When purchasing a car, most buyers choose an auto loan from a lender who has a partnership with the dealer. It is convenient for the car owner because the dealer provides all services in one location, and they do not have to chase down banks for them. However, lenders may charge you a higher interest rate if you take a loan from the showroom because they must pay a commission to the dealer.
Do speak with and negotiate an auto loan with lenders who have a representative at the dealership. Compare the quoted rates online, however.
If the interest rates differ, the dealer may try to sweeten the deal by offering a discount on the car’s value. When shopping for a car loan, don’t just compare interest rates. Determine the total interest expense. You can easily do it online through a variety of intermediary websites. Choose a loan with the lowest actual interest outlay.
Lenders commonly use two techniques to confuse borrowers. First, determine whether the loan is based on the ‘ex-showroom or ‘on-road’ price. This will have an impact on the amount of loan you can obtain.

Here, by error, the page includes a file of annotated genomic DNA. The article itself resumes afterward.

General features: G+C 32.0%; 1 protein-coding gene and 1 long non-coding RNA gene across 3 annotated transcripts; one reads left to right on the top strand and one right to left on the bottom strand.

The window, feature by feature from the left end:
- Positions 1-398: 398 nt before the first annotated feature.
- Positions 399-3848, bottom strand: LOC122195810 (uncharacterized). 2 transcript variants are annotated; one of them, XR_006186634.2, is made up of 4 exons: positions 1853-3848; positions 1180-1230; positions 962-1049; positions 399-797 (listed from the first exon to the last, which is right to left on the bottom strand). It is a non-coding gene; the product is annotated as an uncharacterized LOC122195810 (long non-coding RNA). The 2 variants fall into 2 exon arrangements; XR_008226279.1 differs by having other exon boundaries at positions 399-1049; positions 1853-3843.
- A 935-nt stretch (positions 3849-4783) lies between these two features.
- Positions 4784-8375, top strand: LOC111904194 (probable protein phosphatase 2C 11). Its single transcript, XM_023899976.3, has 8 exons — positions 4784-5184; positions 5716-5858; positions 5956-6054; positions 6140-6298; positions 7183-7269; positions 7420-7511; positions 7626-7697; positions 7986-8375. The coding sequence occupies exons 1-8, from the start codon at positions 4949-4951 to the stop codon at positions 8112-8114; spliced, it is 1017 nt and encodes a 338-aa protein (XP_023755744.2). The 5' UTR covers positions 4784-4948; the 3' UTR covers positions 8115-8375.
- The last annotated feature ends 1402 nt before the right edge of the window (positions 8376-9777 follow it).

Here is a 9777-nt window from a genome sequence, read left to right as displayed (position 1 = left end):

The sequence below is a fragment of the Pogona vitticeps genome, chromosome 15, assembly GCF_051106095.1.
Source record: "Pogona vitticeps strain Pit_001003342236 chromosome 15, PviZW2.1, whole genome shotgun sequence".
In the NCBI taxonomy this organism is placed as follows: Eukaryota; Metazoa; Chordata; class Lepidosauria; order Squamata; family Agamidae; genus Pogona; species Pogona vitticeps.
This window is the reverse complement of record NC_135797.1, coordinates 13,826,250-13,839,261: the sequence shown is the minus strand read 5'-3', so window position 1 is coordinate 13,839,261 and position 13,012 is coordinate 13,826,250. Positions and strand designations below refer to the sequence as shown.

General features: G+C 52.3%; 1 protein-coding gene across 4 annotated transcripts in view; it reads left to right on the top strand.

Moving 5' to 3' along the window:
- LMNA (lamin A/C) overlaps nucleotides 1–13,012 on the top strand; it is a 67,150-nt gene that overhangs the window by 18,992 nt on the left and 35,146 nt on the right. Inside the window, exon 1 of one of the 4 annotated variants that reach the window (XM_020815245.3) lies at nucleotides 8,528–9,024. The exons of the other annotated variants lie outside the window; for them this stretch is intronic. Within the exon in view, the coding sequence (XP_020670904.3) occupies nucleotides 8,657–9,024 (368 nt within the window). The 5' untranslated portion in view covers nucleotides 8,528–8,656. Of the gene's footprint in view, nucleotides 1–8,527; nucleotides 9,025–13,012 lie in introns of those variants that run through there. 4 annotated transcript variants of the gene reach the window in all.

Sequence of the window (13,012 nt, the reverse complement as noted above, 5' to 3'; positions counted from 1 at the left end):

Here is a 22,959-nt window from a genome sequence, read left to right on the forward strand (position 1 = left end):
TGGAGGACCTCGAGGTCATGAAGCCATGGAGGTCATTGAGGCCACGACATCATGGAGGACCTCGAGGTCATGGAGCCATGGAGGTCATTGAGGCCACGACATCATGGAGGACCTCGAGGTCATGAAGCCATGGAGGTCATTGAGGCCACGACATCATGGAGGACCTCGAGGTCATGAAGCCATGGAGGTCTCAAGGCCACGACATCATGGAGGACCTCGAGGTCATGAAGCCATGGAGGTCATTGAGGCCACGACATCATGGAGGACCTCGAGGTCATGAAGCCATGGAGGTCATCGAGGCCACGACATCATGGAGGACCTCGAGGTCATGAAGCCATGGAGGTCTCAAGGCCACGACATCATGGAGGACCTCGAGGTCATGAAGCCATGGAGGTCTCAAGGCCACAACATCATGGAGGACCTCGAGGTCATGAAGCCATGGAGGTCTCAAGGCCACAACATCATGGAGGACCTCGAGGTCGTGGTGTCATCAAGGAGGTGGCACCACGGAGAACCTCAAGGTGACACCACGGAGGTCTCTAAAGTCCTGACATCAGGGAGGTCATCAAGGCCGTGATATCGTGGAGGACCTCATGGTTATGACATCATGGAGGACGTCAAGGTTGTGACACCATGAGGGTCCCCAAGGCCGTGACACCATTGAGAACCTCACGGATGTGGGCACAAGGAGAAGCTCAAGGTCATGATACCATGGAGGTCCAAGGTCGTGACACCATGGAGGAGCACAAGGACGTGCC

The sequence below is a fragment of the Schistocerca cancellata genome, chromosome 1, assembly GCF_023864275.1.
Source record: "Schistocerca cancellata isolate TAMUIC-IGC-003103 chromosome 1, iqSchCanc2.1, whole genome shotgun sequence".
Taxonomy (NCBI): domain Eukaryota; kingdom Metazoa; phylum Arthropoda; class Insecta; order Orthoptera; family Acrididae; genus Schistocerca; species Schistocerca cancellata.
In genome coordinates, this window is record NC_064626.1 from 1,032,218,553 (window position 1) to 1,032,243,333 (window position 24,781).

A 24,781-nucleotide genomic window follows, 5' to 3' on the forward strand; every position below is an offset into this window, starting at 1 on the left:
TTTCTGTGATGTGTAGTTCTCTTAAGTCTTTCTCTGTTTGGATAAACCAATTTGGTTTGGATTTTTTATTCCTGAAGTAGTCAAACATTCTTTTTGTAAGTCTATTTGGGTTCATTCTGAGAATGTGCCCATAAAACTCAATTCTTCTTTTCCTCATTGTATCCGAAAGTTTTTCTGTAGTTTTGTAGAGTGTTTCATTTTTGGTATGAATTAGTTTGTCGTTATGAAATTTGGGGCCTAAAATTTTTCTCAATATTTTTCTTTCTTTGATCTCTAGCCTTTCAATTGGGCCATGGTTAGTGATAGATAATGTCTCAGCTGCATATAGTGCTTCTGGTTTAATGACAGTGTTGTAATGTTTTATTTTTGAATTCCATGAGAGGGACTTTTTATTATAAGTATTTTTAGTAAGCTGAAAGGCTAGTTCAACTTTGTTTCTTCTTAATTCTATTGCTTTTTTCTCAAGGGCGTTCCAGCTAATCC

The lender may occasionally request that you pay one EMI (equated monthly instalment) in advance. This is how it works. The lender may approve a 5 lakh loan with an EMI of, say, 12,000. Instead of giving you the entire car loan amount, the lender will provide you with 4.88 lakh and charge you one upfront EMI. Be cautious of such practices.
The interest rate and the length of the loan are not the only two factors to consider. Examine the processing fee and other charges, such as those levied by the lender on prepayment, foreclosure, and documentation.
A car is an asset whose value declines with time. Taking out a larger loan may not be the best option. Make every effort to obtain a loan with a shorter repayment period—the lower the interest outgo, the shorter the tenure.